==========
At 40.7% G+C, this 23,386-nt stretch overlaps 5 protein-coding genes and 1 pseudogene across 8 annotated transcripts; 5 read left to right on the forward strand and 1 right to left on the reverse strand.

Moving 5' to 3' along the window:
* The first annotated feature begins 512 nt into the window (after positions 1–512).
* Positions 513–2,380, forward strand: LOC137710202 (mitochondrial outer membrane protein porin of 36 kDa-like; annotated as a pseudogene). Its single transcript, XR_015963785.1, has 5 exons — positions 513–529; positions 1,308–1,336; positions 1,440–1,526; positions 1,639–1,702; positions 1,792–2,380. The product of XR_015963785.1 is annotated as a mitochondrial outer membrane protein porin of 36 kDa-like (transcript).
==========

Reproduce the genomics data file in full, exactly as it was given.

At 40.7% G+C, this 23,386-nt stretch overlaps 5 protein-coding genes and 1 pseudogene across 8 annotated transcripts; 5 read left to right on the forward strand and 1 right to left on the reverse strand.

Moving 5' to 3' along the window:
* The first annotated feature begins 512 nt into the window (after positions 1–512).
* Positions 513–2,380, forward strand: LOC137710202 (mitochondrial outer membrane protein porin of 36 kDa-like; annotated as a pseudogene). Its single transcript, XR_015963785.1, has 5 exons — positions 513–529; positions 1,308–1,336; positions 1,440–1,526; positions 1,639–1,702; positions 1,792–2,380. The product of XR_015963785.1 is annotated as a mitochondrial outer membrane protein porin of 36 kDa-like (transcript).